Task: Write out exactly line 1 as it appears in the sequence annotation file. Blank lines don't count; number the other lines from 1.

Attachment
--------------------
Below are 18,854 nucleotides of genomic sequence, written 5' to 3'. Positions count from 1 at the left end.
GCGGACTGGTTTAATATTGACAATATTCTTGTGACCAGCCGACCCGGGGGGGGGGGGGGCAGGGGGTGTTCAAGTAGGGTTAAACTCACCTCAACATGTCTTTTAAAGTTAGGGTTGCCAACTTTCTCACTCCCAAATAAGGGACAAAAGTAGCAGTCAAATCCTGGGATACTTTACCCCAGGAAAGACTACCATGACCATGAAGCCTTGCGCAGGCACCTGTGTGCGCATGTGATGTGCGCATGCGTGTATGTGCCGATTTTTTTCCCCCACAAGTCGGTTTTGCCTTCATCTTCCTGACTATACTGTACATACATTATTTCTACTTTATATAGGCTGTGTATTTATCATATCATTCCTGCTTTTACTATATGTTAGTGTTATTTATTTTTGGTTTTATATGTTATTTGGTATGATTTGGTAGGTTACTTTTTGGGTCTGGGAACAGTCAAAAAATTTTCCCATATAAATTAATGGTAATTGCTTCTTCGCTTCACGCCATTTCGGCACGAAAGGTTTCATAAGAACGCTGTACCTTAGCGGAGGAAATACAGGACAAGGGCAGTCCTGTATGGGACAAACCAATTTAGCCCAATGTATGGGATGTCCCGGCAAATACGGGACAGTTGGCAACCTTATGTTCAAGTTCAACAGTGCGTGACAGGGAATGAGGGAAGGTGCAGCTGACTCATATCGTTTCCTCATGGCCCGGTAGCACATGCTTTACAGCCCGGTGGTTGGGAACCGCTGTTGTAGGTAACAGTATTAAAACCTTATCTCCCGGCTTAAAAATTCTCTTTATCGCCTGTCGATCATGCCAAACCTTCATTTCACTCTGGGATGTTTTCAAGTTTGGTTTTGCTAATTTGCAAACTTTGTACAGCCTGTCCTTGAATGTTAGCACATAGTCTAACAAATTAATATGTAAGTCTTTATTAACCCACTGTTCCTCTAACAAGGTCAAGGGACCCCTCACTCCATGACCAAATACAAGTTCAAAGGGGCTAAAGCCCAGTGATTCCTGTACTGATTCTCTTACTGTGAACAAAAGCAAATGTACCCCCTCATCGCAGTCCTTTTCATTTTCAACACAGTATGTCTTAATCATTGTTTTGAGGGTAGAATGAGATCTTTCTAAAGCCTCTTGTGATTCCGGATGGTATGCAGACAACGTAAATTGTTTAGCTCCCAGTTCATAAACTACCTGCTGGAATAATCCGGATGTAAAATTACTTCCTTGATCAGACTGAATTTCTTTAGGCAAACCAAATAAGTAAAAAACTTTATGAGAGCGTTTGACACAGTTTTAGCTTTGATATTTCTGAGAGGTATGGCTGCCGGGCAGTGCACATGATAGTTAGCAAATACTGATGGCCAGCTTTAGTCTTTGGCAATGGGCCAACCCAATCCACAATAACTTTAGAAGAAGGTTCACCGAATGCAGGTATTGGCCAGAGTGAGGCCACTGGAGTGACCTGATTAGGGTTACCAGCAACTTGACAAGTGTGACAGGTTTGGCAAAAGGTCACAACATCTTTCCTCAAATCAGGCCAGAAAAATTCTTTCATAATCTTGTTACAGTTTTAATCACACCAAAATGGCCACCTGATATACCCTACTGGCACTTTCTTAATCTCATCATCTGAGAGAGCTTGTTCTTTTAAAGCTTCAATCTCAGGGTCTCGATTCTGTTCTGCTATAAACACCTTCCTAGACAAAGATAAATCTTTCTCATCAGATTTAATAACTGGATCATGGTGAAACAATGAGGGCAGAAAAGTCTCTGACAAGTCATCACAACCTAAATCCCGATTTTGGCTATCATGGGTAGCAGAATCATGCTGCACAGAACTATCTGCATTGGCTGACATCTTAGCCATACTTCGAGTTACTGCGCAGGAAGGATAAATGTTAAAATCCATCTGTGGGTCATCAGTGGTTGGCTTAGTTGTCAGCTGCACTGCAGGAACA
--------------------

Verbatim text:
Below are 18,854 nucleotides of genomic sequence, written 5' to 3'. Positions count from 1 at the left end.